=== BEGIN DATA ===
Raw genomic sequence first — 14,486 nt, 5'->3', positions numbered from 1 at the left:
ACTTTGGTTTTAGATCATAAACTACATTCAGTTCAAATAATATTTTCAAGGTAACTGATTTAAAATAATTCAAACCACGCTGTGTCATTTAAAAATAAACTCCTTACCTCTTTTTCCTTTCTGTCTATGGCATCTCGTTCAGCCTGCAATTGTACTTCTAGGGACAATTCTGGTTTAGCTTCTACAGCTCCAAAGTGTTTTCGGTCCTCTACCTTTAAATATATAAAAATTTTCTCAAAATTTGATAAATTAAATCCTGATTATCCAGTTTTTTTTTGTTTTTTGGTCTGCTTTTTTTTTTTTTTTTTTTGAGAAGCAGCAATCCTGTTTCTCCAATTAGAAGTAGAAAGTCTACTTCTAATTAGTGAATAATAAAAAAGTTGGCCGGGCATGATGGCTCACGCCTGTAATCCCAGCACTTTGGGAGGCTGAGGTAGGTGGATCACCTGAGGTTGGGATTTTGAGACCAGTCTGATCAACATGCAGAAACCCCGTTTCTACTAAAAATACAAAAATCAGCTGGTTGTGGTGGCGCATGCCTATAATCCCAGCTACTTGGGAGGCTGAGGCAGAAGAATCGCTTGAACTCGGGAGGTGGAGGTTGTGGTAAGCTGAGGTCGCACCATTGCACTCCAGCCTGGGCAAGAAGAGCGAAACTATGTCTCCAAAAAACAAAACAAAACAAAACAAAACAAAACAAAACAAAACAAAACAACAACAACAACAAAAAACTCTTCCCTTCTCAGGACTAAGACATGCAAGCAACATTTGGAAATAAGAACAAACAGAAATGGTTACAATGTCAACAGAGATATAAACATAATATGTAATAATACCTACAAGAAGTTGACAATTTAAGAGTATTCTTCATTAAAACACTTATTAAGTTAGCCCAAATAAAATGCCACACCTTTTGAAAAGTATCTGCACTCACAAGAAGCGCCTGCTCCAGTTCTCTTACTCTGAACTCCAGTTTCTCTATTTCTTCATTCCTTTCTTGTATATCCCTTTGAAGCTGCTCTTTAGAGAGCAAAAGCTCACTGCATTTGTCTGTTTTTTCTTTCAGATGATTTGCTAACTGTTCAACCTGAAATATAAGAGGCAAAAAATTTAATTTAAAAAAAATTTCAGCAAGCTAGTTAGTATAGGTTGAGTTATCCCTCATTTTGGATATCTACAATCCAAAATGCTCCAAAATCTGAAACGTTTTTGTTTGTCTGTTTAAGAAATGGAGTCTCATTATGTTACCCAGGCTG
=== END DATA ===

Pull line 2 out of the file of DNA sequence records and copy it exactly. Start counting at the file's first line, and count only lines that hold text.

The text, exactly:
ACTTTGGTTTTAGATCATAAACTACATTCAGTTCAAATAATATTTTCAAGGTAACTGATTTAAAATAATTCAAACCACGCTGTGTCATTTAAAAATAAACTCCTTACCTCTTTTTCCTTTCTGTCTATGGCATCTCGTTCAGCCTGCAATTGTACTTCTAGGGACAATTCTGGTTTAGCTTCTACAGCTCCAAAGTGTTTTCGGTCCTCTACCTTTAAATATATAAAAATTTTCTCAAAATTTGATAAATTAAATCCTGATTATCCAGTTTTTTTTTGTTTTTTGGTCTGCTTTTTTTTTTTTTTTTTTTGAGAAGCAGCAATCCTGTTTCTCCAATTAGAAGTAGAAAGTCTACTTCTAATTAGTGAATAATAAAAAAGTTGGCCGGGCATGATGGCTCACGCCTGTAATCCCAGCACTTTGGGAGGCTGAGGTAGGTGGATCACCTGAGGTTGGGATTTTGAGACCAGTCTGATCAACATGCAGAAACCCCGTTTCTACTAAAAATACAAAAATCAGCTGGTTGTGGTGGCGCATGCCTATAATCCCAGCTACTTGGGAGGCTGAGGCAGAAGAATCGCTTGAACTCGGGAGGTGGAGGTTGTGGTAAGCTGAGGTCGCACCATTGCACTCCAGCCTGGGCAAGAAGAGCGAAACTATGTCTCCAAAAAACAAAACAAAACAAAACAAAACAAAACAAAACAAAACAAAACAACAACAACAACAAAAAACTCTTCCCTTCTCAGGACTAAGACATGCAAGCAACATTTGGAAATAAGAACAAACAGAAATGGTTACAATGTCAACAGAGATATAAACATAATATGTAATAATACCTACAAGAAGTTGACAATTTAAGAGTATTCTTCATTAAAACACTTATTAAGTTAGCCCAAATAAAATGCCACACCTTTTGAAAAGTATCTGCACTCACAAGAAGCGCCTGCTCCAGTTCTCTTACTCTGAACTCCAGTTTCTCTATTTCTTCATTCCTTTCTTGTATATCCCTTTGAAGCTGCTCTTTAGAGAGCAAAAGCTCACTGCATTTGTCTGTTTTTTCTTTCAGATGATTTGCTAACTGTTCAACCTGAAATATAAGAGGCAAAAAATTTAATTTAAAAAAAATTTCAGCAAGCTAGTTAGTATAGGTTGAGTTATCCCTCATTTTGGATATCTACAATCCAAAATGCTCCAAAATCTGAAACGTTTTTGTTTGTCTGTTTAAGAAATGGAGTCTCATTATGTTACCCAGGCTG